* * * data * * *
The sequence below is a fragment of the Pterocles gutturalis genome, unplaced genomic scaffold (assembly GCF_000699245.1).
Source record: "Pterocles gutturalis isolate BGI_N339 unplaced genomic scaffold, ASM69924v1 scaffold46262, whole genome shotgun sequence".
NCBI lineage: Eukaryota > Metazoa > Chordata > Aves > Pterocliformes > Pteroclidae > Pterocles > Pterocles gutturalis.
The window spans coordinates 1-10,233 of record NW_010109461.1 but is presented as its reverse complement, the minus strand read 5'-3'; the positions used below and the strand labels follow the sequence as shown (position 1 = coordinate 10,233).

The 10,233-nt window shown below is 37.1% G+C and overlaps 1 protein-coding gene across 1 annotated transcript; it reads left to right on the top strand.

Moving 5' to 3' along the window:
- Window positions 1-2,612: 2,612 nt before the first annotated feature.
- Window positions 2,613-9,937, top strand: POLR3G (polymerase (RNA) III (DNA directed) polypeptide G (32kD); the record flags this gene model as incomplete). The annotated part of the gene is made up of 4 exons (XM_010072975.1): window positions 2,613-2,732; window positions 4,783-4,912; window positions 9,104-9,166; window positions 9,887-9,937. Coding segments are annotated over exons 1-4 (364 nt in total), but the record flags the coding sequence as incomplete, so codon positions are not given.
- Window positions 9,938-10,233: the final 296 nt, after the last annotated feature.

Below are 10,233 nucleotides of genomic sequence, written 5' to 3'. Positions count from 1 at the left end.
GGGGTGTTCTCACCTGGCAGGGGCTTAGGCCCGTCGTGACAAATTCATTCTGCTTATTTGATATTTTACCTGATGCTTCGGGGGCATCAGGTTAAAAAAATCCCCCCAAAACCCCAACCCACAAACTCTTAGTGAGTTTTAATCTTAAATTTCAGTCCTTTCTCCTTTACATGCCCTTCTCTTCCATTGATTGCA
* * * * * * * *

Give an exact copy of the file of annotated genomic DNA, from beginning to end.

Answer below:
The sequence below is a fragment of the Pterocles gutturalis genome, unplaced genomic scaffold (assembly GCF_000699245.1).
Source record: "Pterocles gutturalis isolate BGI_N339 unplaced genomic scaffold, ASM69924v1 scaffold46262, whole genome shotgun sequence".
NCBI lineage: Eukaryota > Metazoa > Chordata > Aves > Pterocliformes > Pteroclidae > Pterocles > Pterocles gutturalis.
The window spans coordinates 1-10,233 of record NW_010109461.1 but is presented as its reverse complement, the minus strand read 5'-3'; the positions used below and the strand labels follow the sequence as shown (position 1 = coordinate 10,233).

The 10,233-nt window shown below is 37.1% G+C and overlaps 1 protein-coding gene across 1 annotated transcript; it reads left to right on the top strand.

Moving 5' to 3' along the window:
- Window positions 1-2,612: 2,612 nt before the first annotated feature.
- Window positions 2,613-9,937, top strand: POLR3G (polymerase (RNA) III (DNA directed) polypeptide G (32kD); the record flags this gene model as incomplete). The annotated part of the gene is made up of 4 exons (XM_010072975.1): window positions 2,613-2,732; window positions 4,783-4,912; window positions 9,104-9,166; window positions 9,887-9,937. Coding segments are annotated over exons 1-4 (364 nt in total), but the record flags the coding sequence as incomplete, so codon positions are not given.
- Window positions 9,938-10,233: the final 296 nt, after the last annotated feature.

Below are 10,233 nucleotides of genomic sequence, written 5' to 3'. Positions count from 1 at the left end.
GGGGTGTTCTCACCTGGCAGGGGCTTAGGCCCGTCGTGACAAATTCATTCTGCTTATTTGATATTTTACCTGATGCTTCGGGGGCATCAGGTTAAAAAAATCCCCCCAAAACCCCAACCCACAAACTCTTAGTGAGTTTTAATCTTAAATTTCAGTCCTTTCTCCTTTACATGCCCTTCTCTTCCATTGATTGCA